I won’t argue with that, but I can point out one big difference between Jesus’ time and our own. The woman at the well was not on her way to an adulterers’ pride parade. She wasn’t trying to “cancel” Jesus for His hateful, adulteraphobic views.

    One big similarity with our day is that Jesus was just as offensive to the elite of His day, as He is to the powers-that-be today. The reasons differ, of course.

    • #3
    • December 19, 2019, at 12:26 PM PST
    • 13 likes
  4. Steven Seward Member

    Pretty nice painting!

    • #4
    • December 19, 2019, at 2:16 PM PST
    • 10 likes
  5. CarolJoy, Above Top Secret Coolidge

    That story is worth thinking about, as our media clamors for more and more divisiveness each hour.

    Very well told as well, with having the painting as an additional treasure for us readers to view.

    • #5
    • December 19, 2019, at 4:09 PM PST
    • 3 likes
  6. garyinabq Member

    Joshua Bissey (View Comment):

    Aaron Miller:

    The painting reminds me that anger and revulsion, though often justified, are insufficient responses to people who flaunt our differences and openly live in defiance of what we know to be good and true. All people matter. The most wayward of sheep require the most attention; not for merit but for hope of reunion.

    We Christians are called to love our enemies. Love begins as interest. Before we can know someone, we must want to know that person and make an effort.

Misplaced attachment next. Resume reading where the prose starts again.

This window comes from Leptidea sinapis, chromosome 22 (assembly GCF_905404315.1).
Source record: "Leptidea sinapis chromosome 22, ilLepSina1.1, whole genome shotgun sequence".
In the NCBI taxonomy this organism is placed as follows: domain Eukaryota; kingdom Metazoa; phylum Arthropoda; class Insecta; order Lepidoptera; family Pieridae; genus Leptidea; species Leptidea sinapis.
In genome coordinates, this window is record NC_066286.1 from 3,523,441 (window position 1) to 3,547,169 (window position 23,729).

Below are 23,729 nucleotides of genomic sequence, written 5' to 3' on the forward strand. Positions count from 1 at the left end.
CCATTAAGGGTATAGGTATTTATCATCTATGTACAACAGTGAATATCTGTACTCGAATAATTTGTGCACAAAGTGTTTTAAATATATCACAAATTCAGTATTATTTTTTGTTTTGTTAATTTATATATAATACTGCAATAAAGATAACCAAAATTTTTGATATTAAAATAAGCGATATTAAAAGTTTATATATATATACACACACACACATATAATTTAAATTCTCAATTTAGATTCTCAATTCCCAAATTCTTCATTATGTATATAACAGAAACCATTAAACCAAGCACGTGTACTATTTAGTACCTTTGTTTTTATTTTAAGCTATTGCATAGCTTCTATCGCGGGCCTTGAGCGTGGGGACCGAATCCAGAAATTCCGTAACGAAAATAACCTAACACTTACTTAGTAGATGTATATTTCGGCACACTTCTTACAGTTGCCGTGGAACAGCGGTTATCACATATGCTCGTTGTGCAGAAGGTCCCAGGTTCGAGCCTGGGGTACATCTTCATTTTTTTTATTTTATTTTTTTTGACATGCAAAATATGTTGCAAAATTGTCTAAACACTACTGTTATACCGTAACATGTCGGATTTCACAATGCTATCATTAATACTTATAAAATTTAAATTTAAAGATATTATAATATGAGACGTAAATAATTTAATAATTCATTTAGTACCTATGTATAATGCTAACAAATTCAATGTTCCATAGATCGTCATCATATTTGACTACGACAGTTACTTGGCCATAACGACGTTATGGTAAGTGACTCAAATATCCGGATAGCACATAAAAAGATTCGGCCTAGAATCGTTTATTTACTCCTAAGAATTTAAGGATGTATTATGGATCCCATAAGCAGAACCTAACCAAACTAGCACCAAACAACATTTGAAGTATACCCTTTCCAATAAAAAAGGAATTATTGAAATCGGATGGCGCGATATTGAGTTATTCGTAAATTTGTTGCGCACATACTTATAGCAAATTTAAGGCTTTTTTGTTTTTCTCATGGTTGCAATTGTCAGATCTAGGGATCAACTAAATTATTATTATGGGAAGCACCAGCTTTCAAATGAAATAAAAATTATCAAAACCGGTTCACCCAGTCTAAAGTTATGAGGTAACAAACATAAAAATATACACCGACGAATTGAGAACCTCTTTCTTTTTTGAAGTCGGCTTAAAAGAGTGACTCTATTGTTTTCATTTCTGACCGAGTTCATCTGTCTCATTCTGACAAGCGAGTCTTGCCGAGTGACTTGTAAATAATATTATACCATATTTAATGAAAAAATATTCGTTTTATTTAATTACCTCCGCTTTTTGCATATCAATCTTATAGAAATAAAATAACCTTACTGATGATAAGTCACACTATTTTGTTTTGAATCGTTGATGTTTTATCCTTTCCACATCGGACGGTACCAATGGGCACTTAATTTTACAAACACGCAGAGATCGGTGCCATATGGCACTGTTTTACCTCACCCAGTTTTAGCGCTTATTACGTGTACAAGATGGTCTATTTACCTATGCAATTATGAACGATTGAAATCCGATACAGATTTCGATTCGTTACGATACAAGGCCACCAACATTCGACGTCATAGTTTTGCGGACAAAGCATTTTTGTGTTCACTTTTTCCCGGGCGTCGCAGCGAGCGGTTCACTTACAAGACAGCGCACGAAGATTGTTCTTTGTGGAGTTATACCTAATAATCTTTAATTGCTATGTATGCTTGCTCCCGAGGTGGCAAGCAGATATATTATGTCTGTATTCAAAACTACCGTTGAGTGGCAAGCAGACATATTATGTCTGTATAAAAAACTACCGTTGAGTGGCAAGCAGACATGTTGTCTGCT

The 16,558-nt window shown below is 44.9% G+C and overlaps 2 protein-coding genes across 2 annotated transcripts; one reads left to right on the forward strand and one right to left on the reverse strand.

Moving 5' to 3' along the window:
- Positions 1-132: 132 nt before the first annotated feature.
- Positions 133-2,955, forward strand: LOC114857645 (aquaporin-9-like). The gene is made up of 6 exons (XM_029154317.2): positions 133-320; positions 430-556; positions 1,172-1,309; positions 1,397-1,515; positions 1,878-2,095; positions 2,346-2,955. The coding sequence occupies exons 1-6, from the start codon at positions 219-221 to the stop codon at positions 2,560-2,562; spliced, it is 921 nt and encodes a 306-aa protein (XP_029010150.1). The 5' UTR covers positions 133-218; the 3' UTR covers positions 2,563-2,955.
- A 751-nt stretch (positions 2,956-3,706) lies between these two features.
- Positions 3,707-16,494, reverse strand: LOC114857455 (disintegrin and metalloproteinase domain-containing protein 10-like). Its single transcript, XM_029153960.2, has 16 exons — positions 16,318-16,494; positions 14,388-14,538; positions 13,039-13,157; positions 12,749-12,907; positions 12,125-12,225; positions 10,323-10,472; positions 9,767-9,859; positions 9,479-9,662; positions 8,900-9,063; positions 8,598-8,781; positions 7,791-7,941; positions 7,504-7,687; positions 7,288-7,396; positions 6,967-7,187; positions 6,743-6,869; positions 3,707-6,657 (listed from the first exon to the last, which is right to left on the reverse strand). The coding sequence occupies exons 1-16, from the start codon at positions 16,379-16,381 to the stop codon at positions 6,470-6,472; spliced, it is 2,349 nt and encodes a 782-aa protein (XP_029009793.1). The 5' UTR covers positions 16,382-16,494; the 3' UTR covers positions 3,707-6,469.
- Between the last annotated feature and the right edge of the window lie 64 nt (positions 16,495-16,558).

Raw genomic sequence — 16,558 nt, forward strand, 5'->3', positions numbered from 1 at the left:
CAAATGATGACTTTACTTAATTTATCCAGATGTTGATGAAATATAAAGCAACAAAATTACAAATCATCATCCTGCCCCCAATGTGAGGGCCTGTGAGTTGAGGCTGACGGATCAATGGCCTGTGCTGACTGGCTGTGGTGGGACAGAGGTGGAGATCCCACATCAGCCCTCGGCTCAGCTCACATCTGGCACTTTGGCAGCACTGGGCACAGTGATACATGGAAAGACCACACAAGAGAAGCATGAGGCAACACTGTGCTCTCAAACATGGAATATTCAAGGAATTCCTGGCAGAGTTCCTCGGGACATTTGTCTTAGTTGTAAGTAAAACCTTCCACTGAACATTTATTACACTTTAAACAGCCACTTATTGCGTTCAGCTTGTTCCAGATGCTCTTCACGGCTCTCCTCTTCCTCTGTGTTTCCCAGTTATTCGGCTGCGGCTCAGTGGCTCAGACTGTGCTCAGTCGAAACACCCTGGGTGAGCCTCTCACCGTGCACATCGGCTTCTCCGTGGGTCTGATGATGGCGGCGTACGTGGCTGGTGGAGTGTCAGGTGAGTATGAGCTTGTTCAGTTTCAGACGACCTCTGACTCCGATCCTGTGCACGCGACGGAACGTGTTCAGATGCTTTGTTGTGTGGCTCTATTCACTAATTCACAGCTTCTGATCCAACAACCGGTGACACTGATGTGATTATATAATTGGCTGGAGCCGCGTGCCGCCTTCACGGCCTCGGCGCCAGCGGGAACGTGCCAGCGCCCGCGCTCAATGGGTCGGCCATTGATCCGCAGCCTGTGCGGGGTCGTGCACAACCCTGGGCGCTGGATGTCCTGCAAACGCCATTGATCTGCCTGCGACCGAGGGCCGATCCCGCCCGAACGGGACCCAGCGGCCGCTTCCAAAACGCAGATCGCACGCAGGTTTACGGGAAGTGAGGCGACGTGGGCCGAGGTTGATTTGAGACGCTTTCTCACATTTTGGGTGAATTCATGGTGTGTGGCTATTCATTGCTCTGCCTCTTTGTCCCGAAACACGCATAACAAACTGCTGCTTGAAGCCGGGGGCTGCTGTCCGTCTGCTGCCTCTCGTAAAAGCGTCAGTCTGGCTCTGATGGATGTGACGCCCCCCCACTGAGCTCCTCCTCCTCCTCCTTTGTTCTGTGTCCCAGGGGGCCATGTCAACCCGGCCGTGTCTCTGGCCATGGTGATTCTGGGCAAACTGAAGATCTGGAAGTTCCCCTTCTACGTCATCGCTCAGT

There is much these days to antagonize us; many reasons for anger and dismay. Take a breath. Pray. Be patient. Hope for harmony begins with conversation. If someone isn’t ready to listen, move on. But conversations with the lost, the blind, and the broken are how we restore society.

    I won’t argue with that, but I can point out one big difference between Jesus’ time and our own. The woman at the well was not on her way to an adulterers’ pride parade. She wasn’t trying to “cancel” Jesus for His hateful, adulteraphobic views.

    One big similarity with our day is that Jesus was just as offensive to the elite of His day, as He is to the powers-that-be today. The reasons differ, of course.

     

    • #6
    • December 19, 2019, at 5:12 PM PST
    • Like
  7. garyinabq Member

    Those who cancel us today or mock us at their pride parade are today’s Roman soldiers and their supporters. And we forgive them as they know not what they do. There’s a bigger plan here.

    *this was supposed to go with the previous comment.

    • #7
    • December 19, 2019, at 5:21 PM PST
    • 4 likes
  8. Aaron Miller Member
    Aaron Miller Joined in the first year of Ricochet Ricochet Charter Member

    It took me a while to recall the name. Jerry worked as a sign painter alongside Dalhart Windberg, who gained some esteem in Texas for his own art. My dad received the print of Parr’s painting when Windberg graciously offered to sell some of his old pal’s paintings as prints through his gallery.

    Windberg too is a gifted painter. You can find more of his works at the link above.

    Hill Country Florescence
    Woodland Reflections
    • #8
    • December 19, 2019, at 7:43 PM PST
    • 3 likes
  9. Skyler Coolidge

    One of my favorite sculptors is Ivan Mestrovic, who left many of his works scattered about at the University of Notre Dame. His “Christ and the Samaritan Woman” always seemed pleasant to me.

    • #9
    • December 19, 2019, at 9:31 PM PST
    • 4 likes